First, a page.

Now before you tell me I don’t know what I’m talking about, consider something. At one time both bowling alleys and pool halls were frowned upon by what’s called polite society. In the 30s and 40s no self respecting parent would allow their children near those types of establishments. And since pinball machines were located in both those kinds of places, pinball got a bad reputation . . . guilt by association. But now bowling centers and billiard parlors are family outing destinations. Of course, time has passed Williams and Gottlieb by, and Stern has their marketing strategy that doesn’t fit my prototype. So when we lament the decline in pinball, there’s a lot more to look at than just higher production costs and more competition, we need to look back 35, and even 40 years, and see that video and arcade games possibly gave pinball companies a good excuse for switching to producing more profitable, and more in-demand products.

But maybe if Williams, Gottlieb, and Chicago Coin had borrowed and adapted the marketing ploy used for years by the Duncan Yoyo Company, they would have been able to build demand for their games, and sold many more units to distributors. The mid 50s was the end of the Duncan Yoyo Man era, so I never knew the full glory of it, but that increased sales of Duncan Yoyos like nothing else ever could have. Every summer, probably starting in the mid 30s, Duncan would hire men, and even a few young women from across the country, who were experts with the yoyo, to go into neighborhoods and put on Duncan Yoyo demonstrations. Newspaper and radio ads promoted these live events for weeks in advance.

Boys and girls from four years old to teens, and even young adults, would save their allowances for that special day, usually a Saturday. And these Duncan Yoyo Days lasted all day. First the Duncan Yoyo Champions, as they were called, traveled in pairs, and while one would be doing all the newest tricks, the other one would give us the history of the yoyo. Although it might have only been a story, we were told that the yoyo was originally a weapon. They would tell us all about the Duncan Yoyo factory, and even had a display of old Duncan Yoyos. And then the fun was ready to begin. Either using Duncan Yoyos we already had, or after buying the new models, everyone took part in yoyo contests, divided by age groups, with the best Duncan Yoyo’ers winning Deluxe Duncan Yoyos. While they did give away packs of Official Duncan Yoyo String, they never gave away Duncan Yoyos, except as prizes. Even kids from the poorest of families could afford to buy at least one yoyo. Most of us though either bought several models, or splurged on a Deluxe Duncan Yoyo.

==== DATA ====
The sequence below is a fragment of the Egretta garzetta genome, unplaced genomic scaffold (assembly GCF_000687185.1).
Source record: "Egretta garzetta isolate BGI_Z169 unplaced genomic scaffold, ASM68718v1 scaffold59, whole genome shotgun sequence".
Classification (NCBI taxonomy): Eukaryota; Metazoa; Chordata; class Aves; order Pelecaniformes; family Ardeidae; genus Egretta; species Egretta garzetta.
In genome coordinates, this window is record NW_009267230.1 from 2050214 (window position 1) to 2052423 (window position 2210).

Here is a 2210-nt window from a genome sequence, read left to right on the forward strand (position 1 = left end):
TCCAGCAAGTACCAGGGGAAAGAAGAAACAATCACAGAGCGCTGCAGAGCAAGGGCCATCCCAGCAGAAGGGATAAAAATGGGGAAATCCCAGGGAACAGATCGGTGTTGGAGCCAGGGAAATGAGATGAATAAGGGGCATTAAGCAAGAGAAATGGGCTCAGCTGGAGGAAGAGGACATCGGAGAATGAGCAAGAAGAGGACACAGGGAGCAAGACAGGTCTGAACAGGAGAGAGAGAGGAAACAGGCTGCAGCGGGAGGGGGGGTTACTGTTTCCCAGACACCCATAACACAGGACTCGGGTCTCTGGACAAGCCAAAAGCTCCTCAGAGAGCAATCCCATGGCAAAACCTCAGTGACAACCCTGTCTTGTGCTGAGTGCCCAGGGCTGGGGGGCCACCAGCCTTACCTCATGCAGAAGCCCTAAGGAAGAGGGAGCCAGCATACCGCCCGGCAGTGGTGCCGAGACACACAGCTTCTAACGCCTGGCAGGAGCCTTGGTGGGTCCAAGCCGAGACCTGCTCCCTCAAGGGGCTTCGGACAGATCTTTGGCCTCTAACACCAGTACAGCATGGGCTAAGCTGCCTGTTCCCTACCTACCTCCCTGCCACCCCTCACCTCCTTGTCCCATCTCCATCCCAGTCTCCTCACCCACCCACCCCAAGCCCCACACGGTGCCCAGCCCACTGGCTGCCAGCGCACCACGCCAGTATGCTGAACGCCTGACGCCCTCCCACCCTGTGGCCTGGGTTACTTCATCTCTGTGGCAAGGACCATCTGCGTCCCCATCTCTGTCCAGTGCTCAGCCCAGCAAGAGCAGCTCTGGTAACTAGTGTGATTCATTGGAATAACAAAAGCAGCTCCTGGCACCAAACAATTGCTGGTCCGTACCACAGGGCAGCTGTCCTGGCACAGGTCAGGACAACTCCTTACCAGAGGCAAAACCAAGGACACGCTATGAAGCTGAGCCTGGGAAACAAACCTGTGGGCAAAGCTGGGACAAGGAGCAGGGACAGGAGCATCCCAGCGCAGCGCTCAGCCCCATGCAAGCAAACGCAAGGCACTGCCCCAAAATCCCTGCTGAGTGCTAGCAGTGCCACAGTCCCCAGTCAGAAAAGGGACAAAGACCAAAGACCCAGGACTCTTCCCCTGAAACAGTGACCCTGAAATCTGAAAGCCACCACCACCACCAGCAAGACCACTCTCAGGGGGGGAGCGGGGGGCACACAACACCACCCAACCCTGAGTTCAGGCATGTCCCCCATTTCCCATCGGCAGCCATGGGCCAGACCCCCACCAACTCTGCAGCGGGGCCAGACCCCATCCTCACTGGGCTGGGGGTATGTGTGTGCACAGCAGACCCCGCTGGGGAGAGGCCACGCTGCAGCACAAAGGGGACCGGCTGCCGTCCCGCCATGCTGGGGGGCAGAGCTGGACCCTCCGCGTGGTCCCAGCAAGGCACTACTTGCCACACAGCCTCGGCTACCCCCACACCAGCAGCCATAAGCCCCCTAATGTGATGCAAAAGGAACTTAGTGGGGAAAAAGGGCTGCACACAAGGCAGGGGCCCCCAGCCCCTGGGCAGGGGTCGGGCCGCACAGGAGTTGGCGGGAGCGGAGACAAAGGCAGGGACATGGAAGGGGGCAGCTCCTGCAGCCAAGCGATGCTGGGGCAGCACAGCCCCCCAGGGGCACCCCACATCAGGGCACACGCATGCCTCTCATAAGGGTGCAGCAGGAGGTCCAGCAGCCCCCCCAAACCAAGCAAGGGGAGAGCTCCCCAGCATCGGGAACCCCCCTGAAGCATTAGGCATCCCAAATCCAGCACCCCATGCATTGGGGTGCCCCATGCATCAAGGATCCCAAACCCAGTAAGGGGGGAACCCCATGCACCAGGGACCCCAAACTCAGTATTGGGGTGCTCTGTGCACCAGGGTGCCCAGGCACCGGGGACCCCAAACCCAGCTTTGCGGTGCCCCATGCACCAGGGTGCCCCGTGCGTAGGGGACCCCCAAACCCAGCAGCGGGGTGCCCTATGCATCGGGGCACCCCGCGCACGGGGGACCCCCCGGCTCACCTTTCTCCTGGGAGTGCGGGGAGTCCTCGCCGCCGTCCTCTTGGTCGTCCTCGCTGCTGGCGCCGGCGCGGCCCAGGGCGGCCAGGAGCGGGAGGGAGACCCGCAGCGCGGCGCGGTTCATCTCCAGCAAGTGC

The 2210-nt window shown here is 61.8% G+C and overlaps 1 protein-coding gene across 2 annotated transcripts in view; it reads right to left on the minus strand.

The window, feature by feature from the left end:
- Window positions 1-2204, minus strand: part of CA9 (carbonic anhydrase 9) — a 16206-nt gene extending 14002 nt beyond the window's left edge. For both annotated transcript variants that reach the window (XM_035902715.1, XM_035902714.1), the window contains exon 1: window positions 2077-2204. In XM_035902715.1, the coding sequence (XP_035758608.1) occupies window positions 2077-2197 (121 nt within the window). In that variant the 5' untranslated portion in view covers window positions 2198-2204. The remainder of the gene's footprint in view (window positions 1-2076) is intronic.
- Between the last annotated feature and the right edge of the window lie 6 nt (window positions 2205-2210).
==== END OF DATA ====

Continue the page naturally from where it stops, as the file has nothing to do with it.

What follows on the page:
But Duncan Yoyo also had another gimmick, the string. They sold two kinds of it, a basic, inexpensive string that sold 3 for a quarter. But they also sold a special one that was waxed, which not only lasted longer, but helped you do more of the tricks of the trade, and it sold 2 for fifty cents. For weeks after Duncan Yoyo Day, all of us kids held our own competition, and every store that sold Duncan Yoyos stocked up on string, and probably doubled their Duncan Yoyo orders. And while we all still played pinball, and still bought our soda pop and Cracker Jack, most of our money and attention for the entire summer was focused on Duncan Yoyos.

Now, if the pinball manufacturers had used a similar promotion, think of all those nickels and dimes that would have filled those coin boxes. Sure, they wouldn’t have gotten any of the money, but they would have profited from the increased demand for pinball machines in arcades, taverns, malt shops, and even grocery stores back in those days. All they would have had to do was hire some of the best players from all across the country, put them in company jackets, and send them out to show us average players how the Pros did it. They could have told us about the machines that were in the planning stages, and held competitions, giving the winners jackets, which would have been free advertising. They could have given away keychains with logos and graphics of their most popular pins. Now, they wouldn’t have had to give free games away even, just spring for some soda pop, pretzels, and chips.

This would have had everyone playing more pinball, first to practice for the pinball competitions, but also so we wouldn’t look quite so lame in the eyes of the pros. And at the same time, they could have signed players up for pinball leagues, which would have increased the number of players, and the demand for more on-location units. I know that I would have spent every spare dime I had back in those days, trying to improve my game, if there had been pinball leagues, and to make sure I didn’t look like a total loser when the Chicago Coin, Williams, or Gottlieb Professional Pinball Team came to town. Not only would this have increased the demand for machines, it would have forced each company to be more creative and innovative, trying to stay a step or two ahead of their competition. If only they had used a little imagination.